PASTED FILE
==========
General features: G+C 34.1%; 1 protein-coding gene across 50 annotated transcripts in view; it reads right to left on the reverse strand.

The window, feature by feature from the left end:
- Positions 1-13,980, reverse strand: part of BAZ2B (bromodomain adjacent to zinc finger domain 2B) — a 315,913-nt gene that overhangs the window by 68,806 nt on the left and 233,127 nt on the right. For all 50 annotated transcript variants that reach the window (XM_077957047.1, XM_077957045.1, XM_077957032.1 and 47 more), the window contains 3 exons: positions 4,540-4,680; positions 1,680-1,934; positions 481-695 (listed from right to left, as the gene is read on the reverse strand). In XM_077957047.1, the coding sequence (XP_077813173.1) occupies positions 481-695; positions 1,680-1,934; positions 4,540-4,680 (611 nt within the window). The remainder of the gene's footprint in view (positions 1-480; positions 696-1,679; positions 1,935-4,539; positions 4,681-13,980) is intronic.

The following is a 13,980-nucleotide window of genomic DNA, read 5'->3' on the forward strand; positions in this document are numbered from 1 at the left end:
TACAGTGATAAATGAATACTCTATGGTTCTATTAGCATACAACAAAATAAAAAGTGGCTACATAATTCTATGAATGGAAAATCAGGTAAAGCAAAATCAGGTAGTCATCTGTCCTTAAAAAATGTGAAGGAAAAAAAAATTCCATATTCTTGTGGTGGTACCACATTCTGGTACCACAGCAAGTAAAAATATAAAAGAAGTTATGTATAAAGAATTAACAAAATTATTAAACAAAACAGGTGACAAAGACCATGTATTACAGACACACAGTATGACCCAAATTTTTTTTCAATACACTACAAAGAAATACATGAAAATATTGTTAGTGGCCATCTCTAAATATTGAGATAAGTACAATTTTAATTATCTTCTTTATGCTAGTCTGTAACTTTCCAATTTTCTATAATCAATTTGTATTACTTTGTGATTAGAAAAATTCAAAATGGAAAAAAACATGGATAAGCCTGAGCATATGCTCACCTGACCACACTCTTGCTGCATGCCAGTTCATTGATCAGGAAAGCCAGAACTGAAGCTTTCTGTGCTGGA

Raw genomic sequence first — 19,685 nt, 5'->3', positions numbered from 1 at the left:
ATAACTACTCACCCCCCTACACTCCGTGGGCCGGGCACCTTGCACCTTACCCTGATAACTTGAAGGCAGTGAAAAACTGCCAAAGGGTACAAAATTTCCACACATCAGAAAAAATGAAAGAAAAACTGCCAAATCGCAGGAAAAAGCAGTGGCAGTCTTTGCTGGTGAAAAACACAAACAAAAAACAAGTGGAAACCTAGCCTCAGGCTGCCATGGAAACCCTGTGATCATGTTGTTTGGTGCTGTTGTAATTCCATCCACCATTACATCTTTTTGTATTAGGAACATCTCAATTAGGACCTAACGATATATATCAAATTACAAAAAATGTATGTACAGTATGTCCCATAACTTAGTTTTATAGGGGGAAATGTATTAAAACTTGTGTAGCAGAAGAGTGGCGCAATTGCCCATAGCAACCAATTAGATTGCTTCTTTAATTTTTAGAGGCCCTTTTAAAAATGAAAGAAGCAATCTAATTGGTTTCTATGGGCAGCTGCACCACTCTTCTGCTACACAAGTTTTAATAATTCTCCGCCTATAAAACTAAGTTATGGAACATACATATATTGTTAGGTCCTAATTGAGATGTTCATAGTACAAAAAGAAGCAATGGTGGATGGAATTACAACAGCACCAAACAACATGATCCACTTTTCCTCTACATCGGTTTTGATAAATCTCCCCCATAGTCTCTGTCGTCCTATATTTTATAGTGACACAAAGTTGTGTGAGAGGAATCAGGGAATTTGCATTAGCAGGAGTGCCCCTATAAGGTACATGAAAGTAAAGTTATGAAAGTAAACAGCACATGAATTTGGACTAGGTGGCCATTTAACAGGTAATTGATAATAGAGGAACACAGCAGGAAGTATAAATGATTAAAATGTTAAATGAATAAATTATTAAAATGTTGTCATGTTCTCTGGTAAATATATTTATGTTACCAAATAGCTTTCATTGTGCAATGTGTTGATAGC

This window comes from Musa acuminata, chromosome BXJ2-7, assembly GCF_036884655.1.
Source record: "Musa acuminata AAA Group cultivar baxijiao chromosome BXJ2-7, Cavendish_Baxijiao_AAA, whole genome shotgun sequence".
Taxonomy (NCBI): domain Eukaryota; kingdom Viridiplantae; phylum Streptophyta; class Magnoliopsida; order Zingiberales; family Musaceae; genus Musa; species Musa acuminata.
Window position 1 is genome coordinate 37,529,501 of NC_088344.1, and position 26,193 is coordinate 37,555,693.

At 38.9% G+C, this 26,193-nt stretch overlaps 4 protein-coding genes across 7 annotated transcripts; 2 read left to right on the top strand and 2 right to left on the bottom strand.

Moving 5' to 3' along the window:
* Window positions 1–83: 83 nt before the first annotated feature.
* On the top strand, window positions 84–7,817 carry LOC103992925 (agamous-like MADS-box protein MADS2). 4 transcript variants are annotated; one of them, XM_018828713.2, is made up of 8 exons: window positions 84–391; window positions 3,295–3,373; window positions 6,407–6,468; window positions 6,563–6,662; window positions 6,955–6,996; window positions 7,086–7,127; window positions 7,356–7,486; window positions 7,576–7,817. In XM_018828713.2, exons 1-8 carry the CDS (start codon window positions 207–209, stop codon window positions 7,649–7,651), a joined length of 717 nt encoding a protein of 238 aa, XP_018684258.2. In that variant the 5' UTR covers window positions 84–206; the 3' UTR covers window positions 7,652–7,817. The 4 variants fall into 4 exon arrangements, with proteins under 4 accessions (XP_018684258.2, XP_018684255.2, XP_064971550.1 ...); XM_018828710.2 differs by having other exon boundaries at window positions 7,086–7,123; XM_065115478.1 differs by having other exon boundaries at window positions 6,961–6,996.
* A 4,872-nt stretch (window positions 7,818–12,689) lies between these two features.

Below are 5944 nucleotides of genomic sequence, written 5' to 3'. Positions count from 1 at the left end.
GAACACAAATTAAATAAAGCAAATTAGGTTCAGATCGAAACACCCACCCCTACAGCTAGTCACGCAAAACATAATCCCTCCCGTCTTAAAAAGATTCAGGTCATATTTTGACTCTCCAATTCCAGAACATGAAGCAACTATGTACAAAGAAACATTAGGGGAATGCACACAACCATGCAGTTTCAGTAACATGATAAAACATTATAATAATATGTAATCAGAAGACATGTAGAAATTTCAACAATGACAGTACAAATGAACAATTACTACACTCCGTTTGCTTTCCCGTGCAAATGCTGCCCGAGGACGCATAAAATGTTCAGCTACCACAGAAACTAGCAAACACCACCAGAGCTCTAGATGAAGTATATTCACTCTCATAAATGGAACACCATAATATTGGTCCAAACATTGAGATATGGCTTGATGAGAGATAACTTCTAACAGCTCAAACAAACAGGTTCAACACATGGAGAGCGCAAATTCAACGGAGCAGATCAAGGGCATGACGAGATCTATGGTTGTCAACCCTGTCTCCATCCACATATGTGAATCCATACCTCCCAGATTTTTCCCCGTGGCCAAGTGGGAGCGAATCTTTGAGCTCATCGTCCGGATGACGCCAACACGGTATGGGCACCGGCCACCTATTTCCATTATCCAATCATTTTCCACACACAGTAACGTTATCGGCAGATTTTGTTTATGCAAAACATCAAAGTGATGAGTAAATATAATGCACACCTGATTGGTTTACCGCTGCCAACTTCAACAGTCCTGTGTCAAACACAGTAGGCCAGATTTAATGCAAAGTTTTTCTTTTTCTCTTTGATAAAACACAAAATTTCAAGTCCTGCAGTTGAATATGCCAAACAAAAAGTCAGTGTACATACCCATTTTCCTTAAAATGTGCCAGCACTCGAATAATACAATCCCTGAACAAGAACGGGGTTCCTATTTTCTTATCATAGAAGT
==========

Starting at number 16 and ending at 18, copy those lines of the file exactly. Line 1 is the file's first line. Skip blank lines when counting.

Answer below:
* A 4,872-nt stretch (window positions 7,818–12,689) lies between these two features.

Below are 5944 nucleotides of genomic sequence, written 5' to 3'. Positions count from 1 at the left end.
GAACACAAATTAAATAAAGCAAATTAGGTTCAGATCGAAACACCCACCCCTACAGCTAGTCACGCAAAACATAATCCCTCCCGTCTTAAAAAGATTCAGGTCATATTTTGACTCTCCAATTCCAGAACATGAAGCAACTATGTACAAAGAAACATTAGGGGAATGCACACAACCATGCAGTTTCAGTAACATGATAAAACATTATAATAATATGTAATCAGAAGACATGTAGAAATTTCAACAATGACAGTACAAATGAACAATTACTACACTCCGTTTGCTTTCCCGTGCAAATGCTGCCCGAGGACGCATAAAATGTTCAGCTACCACAGAAACTAGCAAACACCACCAGAGCTCTAGATGAAGTATATTCACTCTCATAAATGGAACACCATAATATTGGTCCAAACATTGAGATATGGCTTGATGAGAGATAACTTCTAACAGCTCAAACAAACAGGTTCAACACATGGAGAGCGCAAATTCAACGGAGCAGATCAAGGGCATGACGAGATCTATGGTTGTCAACCCTGTCTCCATCCACATATGTGAATCCATACCTCCCAGATTTTTCCCCGTGGCCAAGTGGGAGCGAATCTTTGAGCTCATCGTCCGGATGACGCCAACACGGTATGGGCACCGGCCACCTATTTCCATTATCCAATCATTTTCCACACACAGTAACGTTATCGGCAGATTTTGTTTATGCAAAACATCAAAGTGATGAGTAAATATAATGCACACCTGATTGGTTTACCGCTGCCAACTTCAACAGTCCTGTGTCAAACACAGTAGGCCAGATTTAATGCAAAGTTTTTCTTTTTCTCTTTGATAAAACACAAAATTTCAAGTCCTGCAGTTGAATATGCCAAACAAAAAGTCAGTGTACATACCCATTTTCCTTAAAATGTGCCAGCACTCGAATAATACAATCCCTGAACAAGAACGGGGTTCCTATTTTCTTATCATAGAAGT